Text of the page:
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Hospice Buffalo unveils renovations at Mitchell Campus

There’s a lot new at the main clinical building of Hospice Buffalo’s Mitchell Campus in Cheektowaga.

Including a name.

Wednesday morning, the 20-year-old building was named the William M. & Phyllis Bender Care Center as officials unveiled the results of a $10 million renovation project.

“We had never named the building before,” said Patrick T. Flynn, president of the Hospice Foundation of Western New York.

“We thought it was fitting to name the main clinical building after the Benders.”

A $2.7 million bequest by the late William Bender, a Buffalo pharmacist whose wife, Phyllis, was cared for at Hospice Buffalo, helped fund the work.

Renovations included a makeover of all 22 inpatient rooms of the Mary & Ralph C. Wilson Jr. Hospice Inpatient Unit.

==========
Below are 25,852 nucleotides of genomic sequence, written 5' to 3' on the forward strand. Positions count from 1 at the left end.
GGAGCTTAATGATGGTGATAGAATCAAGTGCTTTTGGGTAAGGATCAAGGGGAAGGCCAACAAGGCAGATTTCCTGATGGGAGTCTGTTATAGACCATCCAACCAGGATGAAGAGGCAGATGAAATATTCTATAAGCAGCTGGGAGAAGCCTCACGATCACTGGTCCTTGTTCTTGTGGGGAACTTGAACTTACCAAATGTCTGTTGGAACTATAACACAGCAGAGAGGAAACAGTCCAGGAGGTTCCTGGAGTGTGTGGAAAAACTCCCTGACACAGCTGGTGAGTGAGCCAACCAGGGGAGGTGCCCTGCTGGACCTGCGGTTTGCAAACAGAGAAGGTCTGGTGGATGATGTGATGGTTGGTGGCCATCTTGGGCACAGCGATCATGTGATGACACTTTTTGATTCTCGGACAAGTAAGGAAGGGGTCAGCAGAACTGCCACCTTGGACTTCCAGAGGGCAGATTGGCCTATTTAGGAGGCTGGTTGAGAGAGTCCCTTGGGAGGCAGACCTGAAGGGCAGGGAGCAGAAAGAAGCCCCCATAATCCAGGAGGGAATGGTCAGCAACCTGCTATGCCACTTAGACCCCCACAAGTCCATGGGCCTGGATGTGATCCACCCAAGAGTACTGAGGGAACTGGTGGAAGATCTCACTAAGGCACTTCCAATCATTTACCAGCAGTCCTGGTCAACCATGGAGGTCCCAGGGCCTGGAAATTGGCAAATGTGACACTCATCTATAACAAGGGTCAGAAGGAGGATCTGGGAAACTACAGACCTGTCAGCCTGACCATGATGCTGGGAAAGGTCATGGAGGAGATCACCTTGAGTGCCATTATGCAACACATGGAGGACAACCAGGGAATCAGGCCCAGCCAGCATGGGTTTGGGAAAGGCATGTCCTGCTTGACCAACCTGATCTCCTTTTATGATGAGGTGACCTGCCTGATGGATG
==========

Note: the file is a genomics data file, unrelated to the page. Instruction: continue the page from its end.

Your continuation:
New bay windows increase the amount of natural light. “Every patient room looks out into a garden area,” Flynn noted.

New customized, built-in cabinetry holds medical equipment and “smart” televisions allow video communication between patients and out-of-town relatives.

There’s an expanded nurses’ station and a new private patient entrance, commercial kitchen, roof and siding, and a heating/cooling system that offers climate controls in each patient room.

It was the first renovation since Hospice Buffalo moved into the Como Park Boulevard building in 1995.

“These are the original rooms,” said Flynn. “This was an opportunity for us to do a total upgrade of the facility plant.”

Approximately 1,000 patients a year are cared for at the Cheektowaga location and the St. John Baptist facility in Buffalo, which was converted in 2012 from a residential/long-term facility to an eight-bed acute care unit.

The approximately $500,000 conversion at St. John Baptist, which included adding a separate commercial kitchen, was the first of the two-phase project.

Work on the main clinical building in Cheektowaga began in January.

Meanwhile, Hospice Buffalo is continuing to replace its electronic medical records system.

“This investment really is something that will carry us forward for the next 20 years in serving the community,” Flynn said.